The idea that pollution should be taxed isn’t new. But returning the money to the people impacted—in other words, everyone—is a little more novel.
That’s what our proposal would do. We think polluters should pay. Not only will this penalty drive polluters towards cleaner solutions—it’ll help the rest of us deal with the impacts of climate change.
Three-quarters of the revenue from our carbon tax would be returned directly to residents in the form of a quarterly check. It’s particularly important to us that all residents share in the money raised by this tax.
In that way, our work overlaps with the movement for a universal basic income (UBI). What is a UBI, and what does it have to do with the carbon tax? Sarah Glazer explains in a recent article published in CQ Researcher.
A bipartisan idea
UBI has a long history, endorsed by everyone from 19th-century land-tax advocate Henry George to The Wire writer David Simon. Notably, the idea of a universal basic income has supporters on both sides.
Liberals like it because they think everyone should have a basic, decent standard of living—a floor which a UBI can secure. Conservatives like that the cash transfer doesn’t expand the government as much as a welfare program, and gives recipients the freedom to choose how to spend their receipts.
There are important differences in these motivations and their implications for the conception and implementation of a UBI. But interest has been strong enough for politicians to test the idea; experiments in UBI are currently underway in Utrecht, Netherlands; Nairobi, Kenya; and Ontario, Canada.
But one of the best pieces of evidence for the rebate we will offer has a longer history, and is closer to home. The Alaska Permanent Fund sends a check to Alaskans every year. (As you can imagine, it’s very popular.) Their checks, like ours, will be paid for by fossil fuel revenue.
Our proposal goes a step further. It makes polluters pay for the costs they’ve offloaded onto the rest of us—costs like asthma from air pollution, water damage from flooding, and even, as time goes on, possible impacts like higher food prices or lower economic productivity.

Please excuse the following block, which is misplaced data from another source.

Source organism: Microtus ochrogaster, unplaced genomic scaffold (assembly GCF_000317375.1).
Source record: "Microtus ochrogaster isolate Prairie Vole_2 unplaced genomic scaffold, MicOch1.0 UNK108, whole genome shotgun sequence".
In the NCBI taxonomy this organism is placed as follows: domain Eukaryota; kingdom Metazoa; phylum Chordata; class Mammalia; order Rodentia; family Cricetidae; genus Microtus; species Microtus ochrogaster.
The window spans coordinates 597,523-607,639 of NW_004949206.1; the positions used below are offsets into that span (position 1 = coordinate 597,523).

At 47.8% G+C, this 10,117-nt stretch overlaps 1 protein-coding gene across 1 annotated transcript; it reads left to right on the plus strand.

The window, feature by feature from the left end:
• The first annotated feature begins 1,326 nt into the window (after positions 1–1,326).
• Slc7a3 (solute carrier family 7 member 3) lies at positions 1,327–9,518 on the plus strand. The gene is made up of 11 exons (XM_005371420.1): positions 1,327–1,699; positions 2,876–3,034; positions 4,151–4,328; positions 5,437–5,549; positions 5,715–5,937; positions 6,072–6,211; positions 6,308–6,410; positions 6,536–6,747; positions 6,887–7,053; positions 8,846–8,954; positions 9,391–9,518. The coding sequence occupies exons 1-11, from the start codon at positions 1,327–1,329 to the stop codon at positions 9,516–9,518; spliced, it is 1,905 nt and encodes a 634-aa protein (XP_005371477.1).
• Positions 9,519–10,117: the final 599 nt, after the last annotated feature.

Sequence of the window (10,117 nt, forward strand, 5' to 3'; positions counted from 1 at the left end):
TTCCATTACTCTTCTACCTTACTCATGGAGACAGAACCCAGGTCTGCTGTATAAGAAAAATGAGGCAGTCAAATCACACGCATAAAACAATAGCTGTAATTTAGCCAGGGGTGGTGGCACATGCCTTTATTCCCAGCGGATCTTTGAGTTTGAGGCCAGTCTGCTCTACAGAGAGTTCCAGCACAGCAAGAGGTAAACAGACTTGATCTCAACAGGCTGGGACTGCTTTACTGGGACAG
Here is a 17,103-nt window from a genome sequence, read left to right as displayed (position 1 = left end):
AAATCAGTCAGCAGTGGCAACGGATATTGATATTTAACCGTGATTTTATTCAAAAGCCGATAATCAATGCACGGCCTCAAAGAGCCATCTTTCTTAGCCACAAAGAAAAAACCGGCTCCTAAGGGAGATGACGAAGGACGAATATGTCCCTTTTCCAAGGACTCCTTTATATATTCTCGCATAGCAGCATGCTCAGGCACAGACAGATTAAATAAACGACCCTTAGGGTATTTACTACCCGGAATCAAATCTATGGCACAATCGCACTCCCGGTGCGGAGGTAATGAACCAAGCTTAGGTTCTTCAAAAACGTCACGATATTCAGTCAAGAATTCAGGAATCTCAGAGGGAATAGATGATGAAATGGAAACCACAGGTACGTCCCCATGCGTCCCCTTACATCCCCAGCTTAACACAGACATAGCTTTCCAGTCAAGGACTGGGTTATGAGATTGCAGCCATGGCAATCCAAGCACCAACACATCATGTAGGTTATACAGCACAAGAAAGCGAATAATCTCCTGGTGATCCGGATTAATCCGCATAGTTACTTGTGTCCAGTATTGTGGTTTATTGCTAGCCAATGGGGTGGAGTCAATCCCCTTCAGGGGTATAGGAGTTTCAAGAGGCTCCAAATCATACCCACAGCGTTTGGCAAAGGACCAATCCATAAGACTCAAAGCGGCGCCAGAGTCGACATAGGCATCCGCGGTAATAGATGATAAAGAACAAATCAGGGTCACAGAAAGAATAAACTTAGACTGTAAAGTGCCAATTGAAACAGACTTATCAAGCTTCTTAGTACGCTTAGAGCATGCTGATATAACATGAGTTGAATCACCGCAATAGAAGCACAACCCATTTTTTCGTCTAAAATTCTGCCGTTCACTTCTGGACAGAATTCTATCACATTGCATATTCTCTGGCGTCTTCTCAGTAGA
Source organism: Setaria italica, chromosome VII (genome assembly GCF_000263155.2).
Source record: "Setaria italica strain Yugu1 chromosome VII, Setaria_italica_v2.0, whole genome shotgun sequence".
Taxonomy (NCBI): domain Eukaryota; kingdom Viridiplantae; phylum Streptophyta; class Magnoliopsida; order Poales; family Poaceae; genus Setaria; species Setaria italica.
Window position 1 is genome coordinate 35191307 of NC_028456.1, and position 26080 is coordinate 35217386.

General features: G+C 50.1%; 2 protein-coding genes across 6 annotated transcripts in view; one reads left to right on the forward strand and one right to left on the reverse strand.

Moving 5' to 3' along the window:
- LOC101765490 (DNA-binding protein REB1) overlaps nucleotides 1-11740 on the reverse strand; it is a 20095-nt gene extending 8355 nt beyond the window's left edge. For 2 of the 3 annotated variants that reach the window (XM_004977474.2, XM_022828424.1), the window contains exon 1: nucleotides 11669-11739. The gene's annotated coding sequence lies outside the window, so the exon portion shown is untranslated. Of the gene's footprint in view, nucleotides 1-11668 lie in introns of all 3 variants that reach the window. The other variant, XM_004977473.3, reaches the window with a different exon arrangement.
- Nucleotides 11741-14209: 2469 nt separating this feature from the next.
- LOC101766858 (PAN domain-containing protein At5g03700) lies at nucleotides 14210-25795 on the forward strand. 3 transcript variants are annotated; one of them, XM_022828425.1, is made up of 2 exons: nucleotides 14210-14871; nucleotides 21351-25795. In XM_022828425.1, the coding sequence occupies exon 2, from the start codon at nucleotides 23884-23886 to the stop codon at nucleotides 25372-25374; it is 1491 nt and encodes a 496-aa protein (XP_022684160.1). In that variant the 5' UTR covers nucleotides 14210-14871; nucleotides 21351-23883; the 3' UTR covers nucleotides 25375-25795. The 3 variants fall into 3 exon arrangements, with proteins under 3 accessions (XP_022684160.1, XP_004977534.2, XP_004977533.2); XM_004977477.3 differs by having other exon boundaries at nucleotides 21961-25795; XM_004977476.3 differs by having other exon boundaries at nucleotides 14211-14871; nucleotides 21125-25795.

What it means to our campaign
The rebate is not a universal basic income, but a partial basic income. The money involved is substantial—enough to change people’s lives, if not enough to live on. A typical DC family can expect $500 in first year of our proposal—enough to pay for food for a month, a movie ticket a week, or (almost) a bus trip a day.
Moreover, we’ve made the choice to send more money to low-income residents and households. While not a feature of all UBI programs, this is in keeping with three key principles of our coalition: the poor have:
- Borne the brunt of pollution to date
- Will bear the brunt of climate impacts
- Are least resourced to deal with both 1) and 2).
It’s also a practical consideration: poorer households must pay a greater share of their income towards energy bills. The higher rebates should shield them if energy companies pass those costs on.
We are excited for the chance to give back to people. Some of the revenue from our proposal will go to green infrastructure investments and local businesses . But the rebate is at the heart of our proposal—it’s democratic, it’s equitable, and it will help people.
That’s what this is all about, right?
- Hayden Higgins, DC Divest